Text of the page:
Activists stage a protest in downtown Tunis, Tunisia, on the eve of Saudi Crown Prince Mohammed bin Salman's official visit to Tunisia, to denounce the killing of Saudi journalist Jamal Khashoggi, Monday, Nov. 26, 2018. (AP Photo/Hassene Dridi)
Activists stage a protest in downtown Tunis, Tunisia, on the eve of Saudi Crown Prince Mohammed bin Salman's official visit to Tunisia, to denounce the killing of Saudi journalist Jamal Khashoggi, Monday, Nov. 26, 2018. (AP Photo/Hassene Dridi) (Source: Hassene Dridi)

A banner showing a doctored image of the prince holding a bone saw hung on the headquarters of the Tunisian journalists union. Turkish officials say Khashoggi's body was dismembered in the Saudi Embassy in Istanbul last month.

Saudi authorities have blamed the killing on lower-ranking officials who they say exceeded their authority.

An activist holds up a placard that reads "No to repression of freedom of expression #MBS assassin" on the eve of Saudi Crown Prince Mohammed bin Salman's official visit to Tunisia, during a protest to denounce the killing of Saudi journalist Jamal Khashoggi, in downtown Tunis, Monday, Nov. 26, 2018. (AP Photo/Hassene Dridi)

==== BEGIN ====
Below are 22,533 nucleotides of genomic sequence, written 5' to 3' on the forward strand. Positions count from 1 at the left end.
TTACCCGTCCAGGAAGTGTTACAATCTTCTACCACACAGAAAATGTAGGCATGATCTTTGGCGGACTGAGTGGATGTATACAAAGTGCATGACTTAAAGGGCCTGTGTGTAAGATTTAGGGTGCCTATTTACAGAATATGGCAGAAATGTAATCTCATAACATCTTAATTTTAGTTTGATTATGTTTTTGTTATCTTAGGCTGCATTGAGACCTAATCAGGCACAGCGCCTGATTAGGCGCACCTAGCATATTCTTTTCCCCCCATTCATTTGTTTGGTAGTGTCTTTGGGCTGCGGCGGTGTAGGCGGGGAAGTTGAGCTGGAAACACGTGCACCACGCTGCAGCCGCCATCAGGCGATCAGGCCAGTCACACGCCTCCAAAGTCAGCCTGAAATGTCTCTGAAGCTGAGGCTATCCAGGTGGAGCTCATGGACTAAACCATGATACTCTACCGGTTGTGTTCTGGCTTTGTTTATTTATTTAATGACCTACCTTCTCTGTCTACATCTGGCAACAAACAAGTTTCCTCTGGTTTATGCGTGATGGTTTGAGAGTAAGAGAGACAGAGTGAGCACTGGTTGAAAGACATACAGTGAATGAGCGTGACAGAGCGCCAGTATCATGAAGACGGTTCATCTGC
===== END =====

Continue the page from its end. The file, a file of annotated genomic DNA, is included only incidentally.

An activist holds up a placard that reads "No to repression of freedom of expression #MBS assassin" on the eve of Saudi Crown Prince Mohammed bin Salman's official visit to Tunisia, during a protest to denounce the killing of Saudi journalist Jamal Khashoggi, in downtown Tunis, Monday, Nov. 26, 2018. (AP Photo/Hassene Dridi) (Source: Hassene Dridi)

A day earlier, about 200 protesters gathered in the same spot to say the crown prince wasn't welcome in this North African nation.